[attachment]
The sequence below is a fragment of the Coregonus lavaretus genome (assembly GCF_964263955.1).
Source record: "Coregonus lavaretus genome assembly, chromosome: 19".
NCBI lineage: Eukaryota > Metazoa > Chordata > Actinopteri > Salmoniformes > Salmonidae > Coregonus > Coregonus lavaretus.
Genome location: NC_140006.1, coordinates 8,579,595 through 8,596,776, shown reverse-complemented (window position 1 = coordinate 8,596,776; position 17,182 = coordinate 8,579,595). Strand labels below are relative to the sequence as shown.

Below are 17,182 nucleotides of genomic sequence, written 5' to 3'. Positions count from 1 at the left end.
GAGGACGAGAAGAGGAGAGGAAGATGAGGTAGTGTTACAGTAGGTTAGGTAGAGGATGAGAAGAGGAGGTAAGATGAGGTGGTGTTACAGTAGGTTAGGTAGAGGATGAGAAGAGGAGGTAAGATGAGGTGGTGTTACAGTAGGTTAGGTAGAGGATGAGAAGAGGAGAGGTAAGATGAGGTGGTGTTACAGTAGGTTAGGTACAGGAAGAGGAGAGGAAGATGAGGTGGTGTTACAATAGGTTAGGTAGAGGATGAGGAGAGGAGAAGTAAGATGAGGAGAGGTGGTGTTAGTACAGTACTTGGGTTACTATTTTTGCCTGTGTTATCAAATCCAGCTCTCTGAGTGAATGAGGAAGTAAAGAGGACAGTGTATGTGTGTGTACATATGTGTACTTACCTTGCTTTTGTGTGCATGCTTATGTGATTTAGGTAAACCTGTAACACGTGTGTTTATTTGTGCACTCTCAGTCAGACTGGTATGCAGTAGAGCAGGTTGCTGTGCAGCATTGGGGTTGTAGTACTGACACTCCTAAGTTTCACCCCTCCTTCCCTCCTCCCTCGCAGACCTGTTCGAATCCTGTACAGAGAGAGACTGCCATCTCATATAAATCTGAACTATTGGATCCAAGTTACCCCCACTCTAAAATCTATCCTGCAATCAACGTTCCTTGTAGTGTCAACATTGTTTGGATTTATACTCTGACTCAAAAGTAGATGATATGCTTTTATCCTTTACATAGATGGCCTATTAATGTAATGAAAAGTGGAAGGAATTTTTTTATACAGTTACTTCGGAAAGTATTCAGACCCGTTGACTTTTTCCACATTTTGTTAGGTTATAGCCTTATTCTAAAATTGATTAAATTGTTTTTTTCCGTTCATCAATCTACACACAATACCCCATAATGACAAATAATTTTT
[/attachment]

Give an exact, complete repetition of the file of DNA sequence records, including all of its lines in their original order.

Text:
The sequence below is a fragment of the Coregonus lavaretus genome (assembly GCF_964263955.1).
Source record: "Coregonus lavaretus genome assembly, chromosome: 19".
NCBI lineage: Eukaryota > Metazoa > Chordata > Actinopteri > Salmoniformes > Salmonidae > Coregonus > Coregonus lavaretus.
Genome location: NC_140006.1, coordinates 8,579,595 through 8,596,776, shown reverse-complemented (window position 1 = coordinate 8,596,776; position 17,182 = coordinate 8,579,595). Strand labels below are relative to the sequence as shown.

Below are 17,182 nucleotides of genomic sequence, written 5' to 3'. Positions count from 1 at the left end.
GAGGACGAGAAGAGGAGAGGAAGATGAGGTAGTGTTACAGTAGGTTAGGTAGAGGATGAGAAGAGGAGGTAAGATGAGGTGGTGTTACAGTAGGTTAGGTAGAGGATGAGAAGAGGAGGTAAGATGAGGTGGTGTTACAGTAGGTTAGGTAGAGGATGAGAAGAGGAGAGGTAAGATGAGGTGGTGTTACAGTAGGTTAGGTACAGGAAGAGGAGAGGAAGATGAGGTGGTGTTACAATAGGTTAGGTAGAGGATGAGGAGAGGAGAAGTAAGATGAGGAGAGGTGGTGTTAGTACAGTACTTGGGTTACTATTTTTGCCTGTGTTATCAAATCCAGCTCTCTGAGTGAATGAGGAAGTAAAGAGGACAGTGTATGTGTGTGTACATATGTGTACTTACCTTGCTTTTGTGTGCATGCTTATGTGATTTAGGTAAACCTGTAACACGTGTGTTTATTTGTGCACTCTCAGTCAGACTGGTATGCAGTAGAGCAGGTTGCTGTGCAGCATTGGGGTTGTAGTACTGACACTCCTAAGTTTCACCCCTCCTTCCCTCCTCCCTCGCAGACCTGTTCGAATCCTGTACAGAGAGAGACTGCCATCTCATATAAATCTGAACTATTGGATCCAAGTTACCCCCACTCTAAAATCTATCCTGCAATCAACGTTCCTTGTAGTGTCAACATTGTTTGGATTTATACTCTGACTCAAAAGTAGATGATATGCTTTTATCCTTTACATAGATGGCCTATTAATGTAATGAAAAGTGGAAGGAATTTTTTTATACAGTTACTTCGGAAAGTATTCAGACCCGTTGACTTTTTCCACATTTTGTTAGGTTATAGCCTTATTCTAAAATTGATTAAATTGTTTTTTTCCGTTCATCAATCTACACACAATACCCCATAATGACAAATAATTTTT